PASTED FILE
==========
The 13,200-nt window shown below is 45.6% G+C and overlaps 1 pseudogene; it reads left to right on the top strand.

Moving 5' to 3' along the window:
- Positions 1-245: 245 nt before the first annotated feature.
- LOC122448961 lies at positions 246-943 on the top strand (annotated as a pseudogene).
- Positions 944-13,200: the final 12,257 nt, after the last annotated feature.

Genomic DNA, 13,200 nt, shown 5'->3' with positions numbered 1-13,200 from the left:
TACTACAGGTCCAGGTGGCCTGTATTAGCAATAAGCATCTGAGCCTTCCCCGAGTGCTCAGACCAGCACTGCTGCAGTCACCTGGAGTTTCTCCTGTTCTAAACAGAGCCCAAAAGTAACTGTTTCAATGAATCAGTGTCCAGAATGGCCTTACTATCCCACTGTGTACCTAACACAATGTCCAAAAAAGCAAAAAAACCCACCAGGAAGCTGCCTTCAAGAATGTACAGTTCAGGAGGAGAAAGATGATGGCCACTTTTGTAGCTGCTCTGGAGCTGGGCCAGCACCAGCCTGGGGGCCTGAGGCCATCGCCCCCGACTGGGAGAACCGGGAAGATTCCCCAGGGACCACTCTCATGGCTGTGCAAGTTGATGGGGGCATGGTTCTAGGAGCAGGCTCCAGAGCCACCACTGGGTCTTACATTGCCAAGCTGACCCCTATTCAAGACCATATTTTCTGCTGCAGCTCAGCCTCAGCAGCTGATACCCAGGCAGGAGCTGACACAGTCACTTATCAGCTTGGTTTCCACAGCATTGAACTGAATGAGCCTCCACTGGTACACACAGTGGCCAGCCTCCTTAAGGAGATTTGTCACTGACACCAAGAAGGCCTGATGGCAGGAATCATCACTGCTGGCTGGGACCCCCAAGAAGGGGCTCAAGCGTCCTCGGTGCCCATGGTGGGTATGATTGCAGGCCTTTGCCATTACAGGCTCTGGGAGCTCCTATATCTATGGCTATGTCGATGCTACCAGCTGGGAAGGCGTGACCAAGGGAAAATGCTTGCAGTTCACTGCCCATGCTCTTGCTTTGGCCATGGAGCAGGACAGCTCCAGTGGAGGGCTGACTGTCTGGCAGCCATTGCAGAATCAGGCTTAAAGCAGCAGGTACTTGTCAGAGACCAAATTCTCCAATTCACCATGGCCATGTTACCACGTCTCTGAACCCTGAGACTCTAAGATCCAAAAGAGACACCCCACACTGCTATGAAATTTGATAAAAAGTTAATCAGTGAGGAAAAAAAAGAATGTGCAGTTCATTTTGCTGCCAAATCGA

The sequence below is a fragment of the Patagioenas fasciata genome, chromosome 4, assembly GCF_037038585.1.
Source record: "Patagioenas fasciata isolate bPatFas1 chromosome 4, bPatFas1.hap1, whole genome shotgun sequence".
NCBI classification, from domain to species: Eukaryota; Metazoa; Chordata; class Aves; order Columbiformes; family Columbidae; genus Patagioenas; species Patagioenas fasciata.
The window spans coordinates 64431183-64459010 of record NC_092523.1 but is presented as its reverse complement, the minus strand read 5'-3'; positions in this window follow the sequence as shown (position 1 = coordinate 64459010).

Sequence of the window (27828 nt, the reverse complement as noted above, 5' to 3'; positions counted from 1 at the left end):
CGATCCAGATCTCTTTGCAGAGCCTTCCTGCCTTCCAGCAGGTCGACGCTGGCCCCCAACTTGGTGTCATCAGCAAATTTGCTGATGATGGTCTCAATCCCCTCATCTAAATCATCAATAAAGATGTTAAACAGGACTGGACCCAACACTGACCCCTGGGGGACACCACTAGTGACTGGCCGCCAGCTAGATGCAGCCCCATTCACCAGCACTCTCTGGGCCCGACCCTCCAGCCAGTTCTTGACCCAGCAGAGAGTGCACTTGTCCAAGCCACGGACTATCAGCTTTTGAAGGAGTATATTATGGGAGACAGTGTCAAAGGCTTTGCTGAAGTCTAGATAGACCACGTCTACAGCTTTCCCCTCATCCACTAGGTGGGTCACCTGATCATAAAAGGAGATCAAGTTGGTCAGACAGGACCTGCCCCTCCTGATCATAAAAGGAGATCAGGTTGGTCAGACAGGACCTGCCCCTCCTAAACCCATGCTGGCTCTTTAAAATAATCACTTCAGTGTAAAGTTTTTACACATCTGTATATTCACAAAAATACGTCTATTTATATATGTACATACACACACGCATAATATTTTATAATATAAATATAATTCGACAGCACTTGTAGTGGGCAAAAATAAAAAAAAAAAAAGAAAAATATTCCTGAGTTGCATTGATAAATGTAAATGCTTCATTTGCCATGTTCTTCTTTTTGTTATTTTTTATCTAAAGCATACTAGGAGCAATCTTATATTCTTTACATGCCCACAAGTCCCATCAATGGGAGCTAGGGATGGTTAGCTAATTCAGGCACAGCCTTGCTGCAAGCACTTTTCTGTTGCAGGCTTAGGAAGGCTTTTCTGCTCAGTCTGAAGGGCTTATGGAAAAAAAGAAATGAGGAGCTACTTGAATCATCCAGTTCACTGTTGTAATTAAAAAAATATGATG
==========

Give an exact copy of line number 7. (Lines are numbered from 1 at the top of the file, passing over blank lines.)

TACTACAGGTCCAGGTGGCCTGTATTAGCAATAAGCATCTGAGCCTTCCCCGAGTGCTCAGACCAGCACTGCTGCAGTCACCTGGAGTTTCTCCTGTTCTAAACAGAGCCCAAAAGTAACTGTTTCAATGAATCAGTGTCCAGAATGGCCTTACTATCCCACTGTGTACCTAACACAATGTCCAAAAAAGCAAAAAAACCCACCAGGAAGCTGCCTTCAAGAATGTACAGTTCAGGAGGAGAAAGATGATGGCCACTTTTGTAGCTGCTCTGGAGCTGGGCCAGCACCAGCCTGGGGGCCTGAGGCCATCGCCCCCGACTGGGAGAACCGGGAAGATTCCCCAGGGACCACTCTCATGGCTGTGCAAGTTGATGGGGGCATGGTTCTAGGAGCAGGCTCCAGAGCCACCACTGGGTCTTACATTGCCAAGCTGACCCCTATTCAAGACCATATTTTCTGCTGCAGCTCAGCCTCAGCAGCTGATACCCAGGCAGGAGCTGACACAGTCACTTATCAGCTTGGTTTCCACAGCATTGAACTGAATGAGCCTCCACTGGTACACACAGTGGCCAGCCTCCTTAAGGAGATTTGTCACTGACACCAAGAAGGCCTGATGGCAGGAATCATCACTGCTGGCTGGGACCCCCAAGAAGGGGCTCAAGCGTCCTCGGTGCCCATGGTGGGTATGATTGCAGGCCTTTGCCATTACAGGCTCTGGGAGCTCCTATATCTATGGCTATGTCGATGCTACCAGCTGGGAAGGCGTGACCAAGGGAAAATGCTTGCAGTTCACTGCCCATGCTCTTGCTTTGGCCATGGAGCAGGACAGCTCCAGTGGAGGGCTGACTGTCTGGCAGCCATTGCAGAATCAGGCTTAAAGCAGCAGGTACTTGTCAGAGACCAAATTCTCCAATTCACCATGGCCATGTTACCACGTCTCTGAACCCTGAGACTCTAAGATCCAAAAGAGACACCCCACACTGCTATGAAATTTGATAAAAAGTTAATCAGTGAGGAAAAAAAAGAATGTGCAGTTCATTTTGCTGCCAAATCGA